following is reproduced by kind permission of Irish
Setter Health website
oesophagus is the muscular tube that takes food from the mouth to the stomach.
This is done by waves of muscular contractions, called peristalsis, which push
the food down the tube.
(MO) refers to a large, flabby oesophagus which makes it difficult or
impossible for food to reach the stomach because the peristaltic action does
not happen as it should, probably because the nerves are not functioning
properly. Food cannot enter the stomach normally, but instead simply
sits in the enlarged oesophagus and is eventually regurgitated.
is different from vomiting: Vomiting occurs when the contents of the
stomach are expelled by muscular contractions of the abdomen.
Regurgitation is purely the return of food that has not reached the stomach
and, as such, retching does not happen. As it happens very quickly and
with little effort littermates or mum may clean up the results before the
breeder realizes it has happened.
University of Illinois has an excellent article which describes the difference
between vomiting and regurgitation.
cases of MO in Irish Setters are congenital, ie present at birth, but it may
not be noticed that the pup has any problem until it is weaned when he will
regurgitate food through the mouth and maybe fluids through the nose. It
may cough and make gurgling, rattling sounds.
affected pup generally will not thrive and will probably be smaller than his
symptoms of MO are as follows:
Regurgitation may be considered the most typical sign of MO. Weight loss
with possible muscle wasting and a failure to thrive with a general
weakness are common. Increased swallowing motions with excessive
drooling and dehydration are possible. A ravenous appetite but with
stunted growth are usual, as is coughing, difficulty in breathing and
MO pups may not exhibit all of these symptoms, or even any of them to a
significant degree. Sometimes the only signs may be repeated bouts of
aspiration pneumonia, or a wet cough that fails to clear up. Some pups
grow out of the disorder and go on to enjoy a normal quality of life but
others will be significantly affected and need careful food management for the
rest of their lives. If the problem is severe, however, the pup will not
be able to get enough food and will have to be euthanased.
definitive diagnosis can be obtained by giving a barium meal. In the
normal pup, the barium will move into and through the stomach, but in the dog
with MO, most of it will be seen collected in the oesophageal pouch in front
of the stomach.
reason for congenital MO is a vascular ring anomaly such as persistent right
aortic arch. Foetal blood vessels that should have disappeared at
birth create a fibrous band that constricts the oesophagus. This causes
the oesophagus above the constriction to expand as the food cannot pass
through the constricted area. If caught in time, the vascular ring can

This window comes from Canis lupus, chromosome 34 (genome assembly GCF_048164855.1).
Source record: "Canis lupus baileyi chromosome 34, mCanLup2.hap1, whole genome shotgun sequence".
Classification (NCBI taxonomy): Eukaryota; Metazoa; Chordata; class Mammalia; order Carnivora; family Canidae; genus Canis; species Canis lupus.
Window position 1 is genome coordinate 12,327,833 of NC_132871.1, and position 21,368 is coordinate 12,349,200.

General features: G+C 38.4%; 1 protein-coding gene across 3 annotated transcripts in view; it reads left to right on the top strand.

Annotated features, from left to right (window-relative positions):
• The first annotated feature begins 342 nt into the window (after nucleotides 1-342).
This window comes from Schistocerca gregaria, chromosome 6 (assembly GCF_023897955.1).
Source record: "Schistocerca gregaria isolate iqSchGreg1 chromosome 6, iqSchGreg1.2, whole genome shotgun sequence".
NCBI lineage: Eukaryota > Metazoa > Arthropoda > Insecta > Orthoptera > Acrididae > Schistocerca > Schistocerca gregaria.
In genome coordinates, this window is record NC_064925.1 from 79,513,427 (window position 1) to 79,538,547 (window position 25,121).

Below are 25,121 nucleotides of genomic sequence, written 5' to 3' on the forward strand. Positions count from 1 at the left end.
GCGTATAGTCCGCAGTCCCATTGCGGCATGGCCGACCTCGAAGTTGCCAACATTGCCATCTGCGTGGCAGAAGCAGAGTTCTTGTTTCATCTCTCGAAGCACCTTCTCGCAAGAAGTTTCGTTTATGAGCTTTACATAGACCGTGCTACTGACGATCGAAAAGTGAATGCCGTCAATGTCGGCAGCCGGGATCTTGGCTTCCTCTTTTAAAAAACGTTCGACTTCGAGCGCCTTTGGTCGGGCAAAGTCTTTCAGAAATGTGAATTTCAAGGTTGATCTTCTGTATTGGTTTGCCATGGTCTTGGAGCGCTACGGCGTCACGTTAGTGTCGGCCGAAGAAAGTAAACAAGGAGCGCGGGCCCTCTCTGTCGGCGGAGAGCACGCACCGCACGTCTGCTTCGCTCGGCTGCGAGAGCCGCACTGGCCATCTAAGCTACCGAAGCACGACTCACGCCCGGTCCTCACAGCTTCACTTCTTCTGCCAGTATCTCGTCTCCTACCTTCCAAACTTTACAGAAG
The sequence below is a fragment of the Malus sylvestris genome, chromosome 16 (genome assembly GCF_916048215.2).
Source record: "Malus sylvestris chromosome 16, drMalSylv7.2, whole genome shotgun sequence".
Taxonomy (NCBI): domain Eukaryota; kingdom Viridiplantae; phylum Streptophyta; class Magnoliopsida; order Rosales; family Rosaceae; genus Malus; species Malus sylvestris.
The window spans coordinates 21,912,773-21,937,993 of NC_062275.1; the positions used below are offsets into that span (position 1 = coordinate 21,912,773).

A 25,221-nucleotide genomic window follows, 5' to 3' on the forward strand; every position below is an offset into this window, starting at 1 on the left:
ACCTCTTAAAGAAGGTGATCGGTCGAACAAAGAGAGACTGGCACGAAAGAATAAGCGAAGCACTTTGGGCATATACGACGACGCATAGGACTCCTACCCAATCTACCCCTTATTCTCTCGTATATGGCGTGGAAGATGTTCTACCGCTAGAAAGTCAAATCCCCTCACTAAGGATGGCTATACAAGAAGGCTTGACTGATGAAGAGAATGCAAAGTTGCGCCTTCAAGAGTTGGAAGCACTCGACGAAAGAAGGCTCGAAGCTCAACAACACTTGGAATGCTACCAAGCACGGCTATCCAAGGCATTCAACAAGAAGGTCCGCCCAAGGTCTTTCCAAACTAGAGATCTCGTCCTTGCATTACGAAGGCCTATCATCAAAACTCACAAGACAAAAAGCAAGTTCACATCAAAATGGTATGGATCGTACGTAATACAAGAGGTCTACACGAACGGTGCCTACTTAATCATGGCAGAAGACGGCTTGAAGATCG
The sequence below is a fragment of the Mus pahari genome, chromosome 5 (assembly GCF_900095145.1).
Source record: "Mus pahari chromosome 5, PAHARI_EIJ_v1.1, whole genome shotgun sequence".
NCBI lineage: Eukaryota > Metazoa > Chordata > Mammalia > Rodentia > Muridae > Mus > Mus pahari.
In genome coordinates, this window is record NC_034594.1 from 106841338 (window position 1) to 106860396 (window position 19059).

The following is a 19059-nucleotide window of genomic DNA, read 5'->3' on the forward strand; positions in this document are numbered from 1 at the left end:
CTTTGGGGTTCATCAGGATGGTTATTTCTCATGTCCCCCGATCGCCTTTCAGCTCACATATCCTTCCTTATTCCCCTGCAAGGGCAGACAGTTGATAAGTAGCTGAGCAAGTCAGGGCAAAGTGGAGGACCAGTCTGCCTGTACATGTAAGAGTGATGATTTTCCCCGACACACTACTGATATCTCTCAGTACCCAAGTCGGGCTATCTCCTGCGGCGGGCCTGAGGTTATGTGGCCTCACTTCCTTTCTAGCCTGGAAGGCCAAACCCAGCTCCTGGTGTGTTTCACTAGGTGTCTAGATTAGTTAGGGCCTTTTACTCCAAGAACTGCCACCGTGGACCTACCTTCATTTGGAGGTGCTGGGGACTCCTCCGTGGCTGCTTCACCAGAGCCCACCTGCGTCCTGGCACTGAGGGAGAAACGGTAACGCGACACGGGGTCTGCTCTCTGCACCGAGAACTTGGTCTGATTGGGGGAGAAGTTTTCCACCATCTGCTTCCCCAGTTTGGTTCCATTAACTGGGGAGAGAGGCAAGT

be cut and the oesophagus often returns to normal. Delaying surgery may
cause irreparable oesophageal damage.
dilation and vascular ring anomalies are both believed to have a hereditary
component because there is a breed disposition and a probable family
you believe your pet has MO then you will need veterinary advice. If
confirmed it is important to let your breeder know as well as the secretary of
one of the breed clubs as information is being collected on the problem.
is one of the twenty inheritable gastro-intestinal diseases listed in the Merck
Veterinary Manual and is listed as a severe trait in the
“Hierarchy of Disagreeableness of a Genetic Trait”.
the next link to an excellent article on MO with clear X rays of a dog without
MO and one with MO. There is also a very clear visual of a dog with MO trying
MO doesn’t happen until later in life, maybe through trauma or being
associated with other health problems but this form is not generally a problem
with Irish Setters.
information on Irish setters with MO
Ross, health representative for the Irish Setter Club of Wales, is still
collecting information on Megaoesophagus and would like to hear from you
about any Irish Setter that has had MO confirmed.
asked for are:-
A copy of the letter from your Vet confirming MO by Barium Xray and date
A four generation pedigree
Date of birth and whether the dog/bitch is alive or has died or been
euthanaised and if so the date and age at the time this occurred.
Information whether the Irish's DNA has been sent to the Animal Health Trust
either by blood sample or cheek swab, marked clearly as MO afflicted.
Any information of diet and and contents (fluid and /or solids)
on health conditions of parents and siblings, including any history of MO.
information is treated with strict confidence and data collected will be given
to Professor Ed Hall, Breed Health Coordinator and Chairman of the Breed
Clubs Health Coordinators Group.
for contacting Greta are:- email: Greta@autumnglow.co.uk
Tel: 01873 840291
Address: Brynhyfryd, Llanfair Kilgeddin, Monmouthshire, NP7 9DY.